Why Yes2AV lags so far behind

If No to AV wins next week – as the latest <em>NS</em> poll says it will – the Yes camp will have on

I came across an extremely rare occurrence on Facebook last night: a good advert in support of the Alternative Vote. It was simple, to the point, and actually made me want to vote for AV. Look at it:

Yes2AV's only decent advert

It makes you smile and it gets across one of the main benefits of AV – that first-past-the-post often disregards the majority of people's views.

Now watch this:

Actually, don't. It is two and a half minutes of awfulness which fails to convey a single clear point why AV is preferable to FPTP. In it, a bunch of hectoring Lib Dem voters (well, they look like Lib Dem voters), goes around annoying MPs with megaphones to convey the message that AV will, err, make MPs work harder, sort of. Or something.

The success of the advert can be judged by the paltry number of views it has received – a mere 30,000 on YouTube. The "Let's AV a beer" image, meanwhile, has been seen 120,000 times on the image-sharing website Imgur alone.

So, is it any wonder that Yes2AV lags 14 points behind the No camp in the latest New Statesman/ICD poll, released today?

No to AV has run a dirty, negative campaign that has at times played very fast and loose with the facts, and has also displayed moments of extremely poor taste. It has, however, been a very effective campaign.

When I blogged about Yes2AV's flip-flopping over Benjamin Zephaniah's face on its election literature, the No press team sent over four different versions of the leaflet within seconds of me asking for it; when I tried to get pictures of No to AV's infamous "Vote No, or the baby gets it!" poster from the Yes camp, they didn't have them. No to AV made the most of every opportunity, unlike the Yes camp.

As a supporter of electoral reform, what is most frustrating about the Yes camp's failure to make an effective case is that the British people want electoral reform – or at least they did. Last summer, 78 per cent of people supported replacing FPTP with a system that "reflects more accurately the proportion of votes cast for each party". AV is not a proportional system, but it is – in my view, and as the "Let's AV a beer" poster makes clear – a fairer one. Yes2AV had a potential constituency.

The British people are willing to listen on electoral reform, but Yes2AV has wholly failed to make itself heard. If – as looks almost inevitable – Yes2AV loses next week, it will have only itself to blame.

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How tribunal fees silenced low-paid workers: “it was more than I earned in a month”

The government was forced to scrap them after losing a Supreme Court case.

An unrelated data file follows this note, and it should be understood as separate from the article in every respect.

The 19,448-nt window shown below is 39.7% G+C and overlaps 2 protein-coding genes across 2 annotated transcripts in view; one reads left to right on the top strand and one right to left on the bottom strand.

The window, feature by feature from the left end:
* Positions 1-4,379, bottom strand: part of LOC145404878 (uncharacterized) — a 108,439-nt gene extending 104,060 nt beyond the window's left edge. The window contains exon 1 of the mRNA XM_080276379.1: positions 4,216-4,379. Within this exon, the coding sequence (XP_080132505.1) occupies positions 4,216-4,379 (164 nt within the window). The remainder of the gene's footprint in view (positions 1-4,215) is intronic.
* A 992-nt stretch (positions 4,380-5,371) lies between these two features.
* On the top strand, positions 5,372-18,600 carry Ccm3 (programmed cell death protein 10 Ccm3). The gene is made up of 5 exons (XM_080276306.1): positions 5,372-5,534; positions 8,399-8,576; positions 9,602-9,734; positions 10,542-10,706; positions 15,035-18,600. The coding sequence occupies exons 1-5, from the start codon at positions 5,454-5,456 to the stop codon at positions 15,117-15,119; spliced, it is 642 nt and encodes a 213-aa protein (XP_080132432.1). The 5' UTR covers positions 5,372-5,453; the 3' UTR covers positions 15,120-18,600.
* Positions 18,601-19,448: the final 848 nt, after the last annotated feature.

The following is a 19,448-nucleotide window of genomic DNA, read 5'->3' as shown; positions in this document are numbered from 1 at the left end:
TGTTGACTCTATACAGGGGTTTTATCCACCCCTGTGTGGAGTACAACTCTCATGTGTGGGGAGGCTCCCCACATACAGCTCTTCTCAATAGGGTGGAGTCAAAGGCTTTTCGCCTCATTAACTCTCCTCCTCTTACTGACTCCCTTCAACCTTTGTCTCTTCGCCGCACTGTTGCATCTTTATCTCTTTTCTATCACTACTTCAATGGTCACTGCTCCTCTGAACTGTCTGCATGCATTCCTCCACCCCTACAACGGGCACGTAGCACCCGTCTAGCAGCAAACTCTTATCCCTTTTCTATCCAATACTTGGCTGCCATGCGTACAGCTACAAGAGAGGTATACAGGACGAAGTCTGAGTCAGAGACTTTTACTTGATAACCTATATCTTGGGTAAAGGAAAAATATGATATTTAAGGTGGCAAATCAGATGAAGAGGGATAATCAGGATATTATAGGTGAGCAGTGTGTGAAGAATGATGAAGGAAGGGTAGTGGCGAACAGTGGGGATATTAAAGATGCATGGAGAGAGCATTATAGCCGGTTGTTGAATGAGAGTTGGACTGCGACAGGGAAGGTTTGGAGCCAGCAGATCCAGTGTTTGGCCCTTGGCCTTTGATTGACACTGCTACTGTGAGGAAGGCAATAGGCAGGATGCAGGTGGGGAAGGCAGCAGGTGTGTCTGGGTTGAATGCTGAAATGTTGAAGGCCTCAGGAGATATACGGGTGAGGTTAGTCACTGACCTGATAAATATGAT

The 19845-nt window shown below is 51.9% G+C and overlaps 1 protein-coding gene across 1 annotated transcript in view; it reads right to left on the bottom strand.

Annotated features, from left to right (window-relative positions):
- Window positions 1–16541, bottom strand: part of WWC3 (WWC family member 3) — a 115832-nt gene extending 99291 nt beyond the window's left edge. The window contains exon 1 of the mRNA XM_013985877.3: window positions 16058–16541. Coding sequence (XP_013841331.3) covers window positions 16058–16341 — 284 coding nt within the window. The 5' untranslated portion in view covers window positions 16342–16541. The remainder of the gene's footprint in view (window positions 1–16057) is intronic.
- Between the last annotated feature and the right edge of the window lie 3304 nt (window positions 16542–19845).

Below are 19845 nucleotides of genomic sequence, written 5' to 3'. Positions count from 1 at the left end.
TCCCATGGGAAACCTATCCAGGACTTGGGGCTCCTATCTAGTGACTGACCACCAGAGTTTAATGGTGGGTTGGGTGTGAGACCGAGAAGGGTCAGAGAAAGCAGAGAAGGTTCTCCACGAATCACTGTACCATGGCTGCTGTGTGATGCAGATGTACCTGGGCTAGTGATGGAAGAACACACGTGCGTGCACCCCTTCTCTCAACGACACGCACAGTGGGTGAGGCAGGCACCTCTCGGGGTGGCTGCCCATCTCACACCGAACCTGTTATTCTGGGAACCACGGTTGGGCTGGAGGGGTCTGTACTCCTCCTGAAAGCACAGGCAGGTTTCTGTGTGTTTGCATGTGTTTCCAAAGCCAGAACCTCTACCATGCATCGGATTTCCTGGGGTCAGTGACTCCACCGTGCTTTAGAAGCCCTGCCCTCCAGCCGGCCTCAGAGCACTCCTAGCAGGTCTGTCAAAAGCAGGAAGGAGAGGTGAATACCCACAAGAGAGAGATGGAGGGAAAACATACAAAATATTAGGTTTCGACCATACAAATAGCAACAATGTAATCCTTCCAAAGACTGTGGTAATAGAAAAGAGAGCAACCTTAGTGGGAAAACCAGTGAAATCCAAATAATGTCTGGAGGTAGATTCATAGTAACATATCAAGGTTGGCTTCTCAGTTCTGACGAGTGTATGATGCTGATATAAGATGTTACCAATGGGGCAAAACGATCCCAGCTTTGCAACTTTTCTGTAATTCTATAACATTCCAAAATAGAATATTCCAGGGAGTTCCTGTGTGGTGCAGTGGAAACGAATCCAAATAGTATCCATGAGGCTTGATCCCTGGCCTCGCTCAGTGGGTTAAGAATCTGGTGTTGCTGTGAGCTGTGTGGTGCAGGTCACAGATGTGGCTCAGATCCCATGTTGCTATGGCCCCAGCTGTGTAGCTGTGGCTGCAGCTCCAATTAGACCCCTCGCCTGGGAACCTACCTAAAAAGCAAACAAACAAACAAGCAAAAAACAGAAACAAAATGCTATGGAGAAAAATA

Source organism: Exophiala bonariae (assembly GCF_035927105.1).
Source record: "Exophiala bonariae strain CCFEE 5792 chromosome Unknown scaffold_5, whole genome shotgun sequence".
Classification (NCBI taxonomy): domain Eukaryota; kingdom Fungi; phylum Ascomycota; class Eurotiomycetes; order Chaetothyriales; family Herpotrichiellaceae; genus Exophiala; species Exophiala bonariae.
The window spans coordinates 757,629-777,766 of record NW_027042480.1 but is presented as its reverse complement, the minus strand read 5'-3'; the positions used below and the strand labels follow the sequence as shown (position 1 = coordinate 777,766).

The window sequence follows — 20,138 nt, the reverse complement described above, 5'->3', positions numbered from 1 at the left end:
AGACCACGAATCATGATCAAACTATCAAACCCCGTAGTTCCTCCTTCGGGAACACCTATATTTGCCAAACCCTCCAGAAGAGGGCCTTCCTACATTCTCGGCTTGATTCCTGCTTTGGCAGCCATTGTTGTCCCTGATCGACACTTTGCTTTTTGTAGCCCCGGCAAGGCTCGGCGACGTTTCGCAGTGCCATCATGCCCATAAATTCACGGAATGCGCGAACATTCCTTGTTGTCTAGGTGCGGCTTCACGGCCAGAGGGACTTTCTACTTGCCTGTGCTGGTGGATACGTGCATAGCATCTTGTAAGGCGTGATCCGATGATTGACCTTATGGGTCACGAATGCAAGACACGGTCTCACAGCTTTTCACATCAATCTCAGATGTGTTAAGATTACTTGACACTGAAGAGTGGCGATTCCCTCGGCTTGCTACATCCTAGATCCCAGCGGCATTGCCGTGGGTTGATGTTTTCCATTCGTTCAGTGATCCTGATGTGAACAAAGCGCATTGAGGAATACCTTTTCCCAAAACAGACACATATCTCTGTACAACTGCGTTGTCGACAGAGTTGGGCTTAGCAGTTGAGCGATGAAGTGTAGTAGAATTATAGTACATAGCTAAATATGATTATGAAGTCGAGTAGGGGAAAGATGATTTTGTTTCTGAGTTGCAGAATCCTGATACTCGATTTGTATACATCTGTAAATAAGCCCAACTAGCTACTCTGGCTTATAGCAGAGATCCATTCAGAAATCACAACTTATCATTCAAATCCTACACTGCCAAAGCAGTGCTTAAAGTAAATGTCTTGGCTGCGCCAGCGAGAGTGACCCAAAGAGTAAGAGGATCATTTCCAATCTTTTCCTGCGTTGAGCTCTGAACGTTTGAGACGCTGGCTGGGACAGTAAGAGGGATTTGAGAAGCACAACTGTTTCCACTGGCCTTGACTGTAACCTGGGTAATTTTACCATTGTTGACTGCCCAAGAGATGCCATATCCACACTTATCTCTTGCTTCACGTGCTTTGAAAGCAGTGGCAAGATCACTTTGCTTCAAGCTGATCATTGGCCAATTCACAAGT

How much of a barrier were employment tribunal fees to low-paid workers? Ask Elaine Janes. “Bringing up six children, I didn’t have £20 spare. Every penny was spent on my children – £250 to me would have been a lot of money. My priorities would have been keeping a roof over my head.”

That fee – £250 – is what the government has been charging a woman who wants to challenge their employer, as Janes did, to pay them the same as men of a similar skills category. As for the £950 to pay for the actual hearing? “That’s probably more than I earned a month.”

Janes did go to a tribunal, but only because she was supported by Unison, her trade union. She has won her claim, although the final compensation is still being worked out. But it’s not just about the money. “It’s about justice, really,” she says. “I think everybody should be paid equally. I don’t see why a man who is doing the equivalent job to what I was doing should earn two to three times more than I was.” She believes that by setting a fee of £950, the government “wouldn’t have even begun to understand” how much it disempowered low-paid workers.

She has a point. The Taylor Review on working practices noted the sharp decline in tribunal cases after fees were introduced in 2013, and that the claimant could pay £1,200 upfront in fees, only to have their case dismissed on a technical point of their employment status. “We believe that this is unfair,” the report said. It added: "There can be no doubt that the introduction of fees has resulted in a significant reduction in the number of cases brought."

Now, the government has been forced to concede. On Wednesday, the Supreme Court ruled in favour of Unison’s argument that the government acted unlawfully in introducing the fees. The judges said fees were set so high, they had “a deterrent effect upon discrimination claims” and put off more genuine cases than the flimsy claims the government was trying to deter.

Shortly after the judgement, the Ministry of Justice said it would stop charging employment tribunal fees immediately and refund those who had paid. This bill could amount to £27m, according to Unison estimates. 

As for Janes, she hopes low-paid workers will feel more confident to challenge unfair work practices. “For people in the future it is good news,” she says. “It gives everybody the chance to make that claim.” 

Julia Rampen is the digital news editor of the New Statesman (previously editor of The Staggers, The New Statesman's online rolling politics blog). She has also been deputy editor at Mirror Money Online and has worked as a financial journalist for several trade magazines.